@otus, I suggest you clarify the attack model. The normal attack model is: at some point in time, the password database is breached. At that point in time, the attacker learns the salt and the password hash at that single point in time. Normally the salts and password hashes are not public and so the attacker cannot observe their values before or after that point in time. So even if the user changes their password many times, the attacker won't get to see more than one password hash -- the password hash at the time when the database was breached. So this doesn't help the attacker.
Sep
4
comment Change Salt when Changing Password?
@RichieFrame, there is no point in building a rainbow table to target a single account. At that point a rainbow table has no advantage over straightforward exhaustive search. What a rainbow table gets you is the ability to amortize effort across multiple accounts (to some extent). If you don't have multiple accounts, there is no amortization, and no reason to build a rainbow table. Lots of misconceptions about rainbow tables....
Sep
4
comment Change Salt when Changing Password?
@SteveJessop, if the account has a high-quality salt, a rainbow table is useless regardless. (I've noticed there's a lot of misconceptions out there about rainbow tables... They are cool, but they are not magic -- they do have limitations.) It's not correct to say that if you don't change the salt the rainbow table is useful. If your salt is unique there is absolutely no point in using a rainbow table. If the attacker knows the salt, the attacker might as well do exhaustive search; that's strictly better than a rainbow table. If the attacker doesn't know the salt, he has no hope.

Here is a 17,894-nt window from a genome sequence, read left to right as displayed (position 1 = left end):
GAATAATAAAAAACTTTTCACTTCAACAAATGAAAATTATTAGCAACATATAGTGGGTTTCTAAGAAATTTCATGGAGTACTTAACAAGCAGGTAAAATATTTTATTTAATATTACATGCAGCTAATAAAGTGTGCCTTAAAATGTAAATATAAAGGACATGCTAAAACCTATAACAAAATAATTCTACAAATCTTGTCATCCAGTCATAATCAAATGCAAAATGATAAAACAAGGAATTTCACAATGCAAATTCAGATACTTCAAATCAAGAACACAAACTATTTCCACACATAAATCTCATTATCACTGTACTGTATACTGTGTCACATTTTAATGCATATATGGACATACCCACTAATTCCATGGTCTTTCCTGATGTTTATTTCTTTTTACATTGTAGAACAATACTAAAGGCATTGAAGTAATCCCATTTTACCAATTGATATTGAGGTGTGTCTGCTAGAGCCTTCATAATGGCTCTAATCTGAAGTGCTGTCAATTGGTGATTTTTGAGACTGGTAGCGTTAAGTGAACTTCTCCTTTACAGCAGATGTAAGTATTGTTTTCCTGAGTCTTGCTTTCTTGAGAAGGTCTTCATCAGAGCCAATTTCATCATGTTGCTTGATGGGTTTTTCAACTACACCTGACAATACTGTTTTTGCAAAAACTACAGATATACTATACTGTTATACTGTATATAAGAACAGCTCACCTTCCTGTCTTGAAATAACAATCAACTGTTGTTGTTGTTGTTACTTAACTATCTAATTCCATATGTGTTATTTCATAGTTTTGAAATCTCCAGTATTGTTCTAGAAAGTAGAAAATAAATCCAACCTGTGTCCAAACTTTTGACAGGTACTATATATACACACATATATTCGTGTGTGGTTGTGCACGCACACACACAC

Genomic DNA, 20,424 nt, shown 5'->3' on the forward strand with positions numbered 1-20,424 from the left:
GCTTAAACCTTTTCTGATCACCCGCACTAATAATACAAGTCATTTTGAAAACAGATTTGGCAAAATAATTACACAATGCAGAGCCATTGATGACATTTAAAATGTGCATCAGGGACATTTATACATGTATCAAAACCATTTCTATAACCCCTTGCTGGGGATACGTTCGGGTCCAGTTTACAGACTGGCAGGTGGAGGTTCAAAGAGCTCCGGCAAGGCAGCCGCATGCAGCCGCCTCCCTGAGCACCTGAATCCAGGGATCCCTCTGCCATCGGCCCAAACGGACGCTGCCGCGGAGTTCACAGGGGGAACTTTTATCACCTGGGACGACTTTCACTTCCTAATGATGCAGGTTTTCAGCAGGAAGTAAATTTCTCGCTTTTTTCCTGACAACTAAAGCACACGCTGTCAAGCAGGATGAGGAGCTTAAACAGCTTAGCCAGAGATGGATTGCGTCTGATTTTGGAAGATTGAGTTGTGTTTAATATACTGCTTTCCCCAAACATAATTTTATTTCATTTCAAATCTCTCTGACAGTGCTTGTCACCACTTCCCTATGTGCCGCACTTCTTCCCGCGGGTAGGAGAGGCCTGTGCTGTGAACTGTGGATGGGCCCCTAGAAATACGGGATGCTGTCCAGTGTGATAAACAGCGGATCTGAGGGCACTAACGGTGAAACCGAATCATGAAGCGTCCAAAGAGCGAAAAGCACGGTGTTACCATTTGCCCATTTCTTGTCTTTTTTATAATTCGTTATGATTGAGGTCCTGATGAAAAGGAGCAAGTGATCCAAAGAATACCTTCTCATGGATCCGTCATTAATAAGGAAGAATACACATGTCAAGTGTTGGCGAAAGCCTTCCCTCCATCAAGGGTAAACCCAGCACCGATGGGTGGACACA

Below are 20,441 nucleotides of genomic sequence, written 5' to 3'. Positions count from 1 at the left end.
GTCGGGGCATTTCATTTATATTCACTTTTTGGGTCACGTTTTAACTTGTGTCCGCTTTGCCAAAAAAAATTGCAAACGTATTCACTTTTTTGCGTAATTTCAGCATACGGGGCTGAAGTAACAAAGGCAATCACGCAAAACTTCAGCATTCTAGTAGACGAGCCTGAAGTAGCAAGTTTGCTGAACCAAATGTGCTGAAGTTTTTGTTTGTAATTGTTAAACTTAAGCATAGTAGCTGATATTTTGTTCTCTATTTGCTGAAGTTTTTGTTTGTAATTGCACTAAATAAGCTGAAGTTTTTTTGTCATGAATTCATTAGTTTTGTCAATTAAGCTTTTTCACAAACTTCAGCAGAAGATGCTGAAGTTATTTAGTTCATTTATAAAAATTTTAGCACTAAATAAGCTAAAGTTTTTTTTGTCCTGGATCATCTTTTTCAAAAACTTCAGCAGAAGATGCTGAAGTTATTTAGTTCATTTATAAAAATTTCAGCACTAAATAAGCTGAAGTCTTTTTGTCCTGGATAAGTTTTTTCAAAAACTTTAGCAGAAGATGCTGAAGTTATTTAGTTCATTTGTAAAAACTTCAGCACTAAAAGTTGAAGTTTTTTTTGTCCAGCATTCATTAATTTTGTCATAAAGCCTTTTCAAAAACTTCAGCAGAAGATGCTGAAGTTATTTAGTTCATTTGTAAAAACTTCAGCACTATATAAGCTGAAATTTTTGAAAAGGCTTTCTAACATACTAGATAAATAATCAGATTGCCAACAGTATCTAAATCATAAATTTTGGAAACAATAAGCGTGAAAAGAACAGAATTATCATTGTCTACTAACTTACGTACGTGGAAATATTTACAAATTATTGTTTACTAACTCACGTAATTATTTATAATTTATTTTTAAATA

Sep
4
answered Change Salt when Changing Password?
Sep
4
comment Change Salt when Changing Password?
If a different salt is used for each account, creating a rainbow table would be stupid: it won't work, and it'll be inferior to straightforward exhaustive search. Basically, rainbow tables already don't work (they don't provide any speed-up over exhaustive search) if you use random salts, even if you don't change them. So the purported advantages listed in this answer are not actually advantages of changing the salt...
Aug
31
answered Homomorphic Encryption: how does the equality test on ciphertexts work?
Aug
28
comment How does Random Oracle and Standard Model differ?
possible duplicate of What is the “Random Oracle Model” and why is it controversial?
Aug
28
comment How does Random Oracle and Standard Model differ?
What research have you done? There is lots written on this subject, both in textbooks and in Wikipedia, as well as on this site (try clicking on the random-oracle-model tag under your question to see other questions). I expect you to do a significant amount of research before asking, and to show us in your question what research you've done, and to use the research to frame a narrower question. There is little point in us repeating the information that is already widely available on the Internet. It looks like you haven't done that, so your question isn't a good fit for this site.
Aug
27
comment Is hashing a list of hashes safe?
This is helpful, but it doesn't actually list the bottom-line answer: does this increase the risk of collision? I think the bottom-line answer is no, it's safe -- and it might help to add that to your answer.
Aug
27
comment RSA was rejected by which journal?
What research have you done? Where did you hear this? Are you thinking of Merkle's puzzles?